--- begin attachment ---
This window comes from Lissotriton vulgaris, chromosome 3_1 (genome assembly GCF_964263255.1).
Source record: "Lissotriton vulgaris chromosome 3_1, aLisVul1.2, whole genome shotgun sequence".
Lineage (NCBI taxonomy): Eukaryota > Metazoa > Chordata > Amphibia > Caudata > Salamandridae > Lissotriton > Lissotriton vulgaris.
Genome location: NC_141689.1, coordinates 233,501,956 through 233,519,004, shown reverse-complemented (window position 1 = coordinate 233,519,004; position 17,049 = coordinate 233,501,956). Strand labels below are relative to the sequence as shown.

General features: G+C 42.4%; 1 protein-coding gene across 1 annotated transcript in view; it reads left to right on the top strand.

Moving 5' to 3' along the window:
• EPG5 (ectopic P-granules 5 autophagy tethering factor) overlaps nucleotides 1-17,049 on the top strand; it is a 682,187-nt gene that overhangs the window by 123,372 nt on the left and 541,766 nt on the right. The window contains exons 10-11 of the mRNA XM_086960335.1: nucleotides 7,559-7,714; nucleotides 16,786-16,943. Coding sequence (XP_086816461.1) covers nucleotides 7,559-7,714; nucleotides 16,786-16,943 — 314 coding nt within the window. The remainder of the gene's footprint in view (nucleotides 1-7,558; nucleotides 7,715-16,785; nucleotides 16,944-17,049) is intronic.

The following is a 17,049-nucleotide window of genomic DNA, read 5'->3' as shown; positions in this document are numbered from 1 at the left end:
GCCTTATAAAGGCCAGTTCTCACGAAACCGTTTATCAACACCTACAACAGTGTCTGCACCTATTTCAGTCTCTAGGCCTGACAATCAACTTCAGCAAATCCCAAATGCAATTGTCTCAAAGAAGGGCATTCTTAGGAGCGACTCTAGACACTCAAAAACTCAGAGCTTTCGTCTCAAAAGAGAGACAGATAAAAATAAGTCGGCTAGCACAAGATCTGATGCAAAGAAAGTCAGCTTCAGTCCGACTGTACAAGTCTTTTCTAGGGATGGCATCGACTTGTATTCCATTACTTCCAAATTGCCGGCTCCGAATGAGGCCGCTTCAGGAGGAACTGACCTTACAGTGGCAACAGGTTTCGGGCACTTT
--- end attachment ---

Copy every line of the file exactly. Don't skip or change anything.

This window comes from Lissotriton vulgaris, chromosome 3_1 (genome assembly GCF_964263255.1).
Source record: "Lissotriton vulgaris chromosome 3_1, aLisVul1.2, whole genome shotgun sequence".
Lineage (NCBI taxonomy): Eukaryota > Metazoa > Chordata > Amphibia > Caudata > Salamandridae > Lissotriton > Lissotriton vulgaris.
Genome location: NC_141689.1, coordinates 233,501,956 through 233,519,004, shown reverse-complemented (window position 1 = coordinate 233,519,004; position 17,049 = coordinate 233,501,956). Strand labels below are relative to the sequence as shown.

General features: G+C 42.4%; 1 protein-coding gene across 1 annotated transcript in view; it reads left to right on the top strand.

Moving 5' to 3' along the window:
• EPG5 (ectopic P-granules 5 autophagy tethering factor) overlaps nucleotides 1-17,049 on the top strand; it is a 682,187-nt gene that overhangs the window by 123,372 nt on the left and 541,766 nt on the right. The window contains exons 10-11 of the mRNA XM_086960335.1: nucleotides 7,559-7,714; nucleotides 16,786-16,943. Coding sequence (XP_086816461.1) covers nucleotides 7,559-7,714; nucleotides 16,786-16,943 — 314 coding nt within the window. The remainder of the gene's footprint in view (nucleotides 1-7,558; nucleotides 7,715-16,785; nucleotides 16,944-17,049) is intronic.

The following is a 17,049-nucleotide window of genomic DNA, read 5'->3' as shown; positions in this document are numbered from 1 at the left end:
GCCTTATAAAGGCCAGTTCTCACGAAACCGTTTATCAACACCTACAACAGTGTCTGCACCTATTTCAGTCTCTAGGCCTGACAATCAACTTCAGCAAATCCCAAATGCAATTGTCTCAAAGAAGGGCATTCTTAGGAGCGACTCTAGACACTCAAAAACTCAGAGCTTTCGTCTCAAAAGAGAGACAGATAAAAATAAGTCGGCTAGCACAAGATCTGATGCAAAGAAAGTCAGCTTCAGTCCGACTGTACAAGTCTTTTCTAGGGATGGCATCGACTTGTATTCCATTACTTCCAAATTGCCGGCTCCGAATGAGGCCGCTTCAGGAGGAACTGACCTTACAGTGGCAACAGGTTTCGGGCACTTT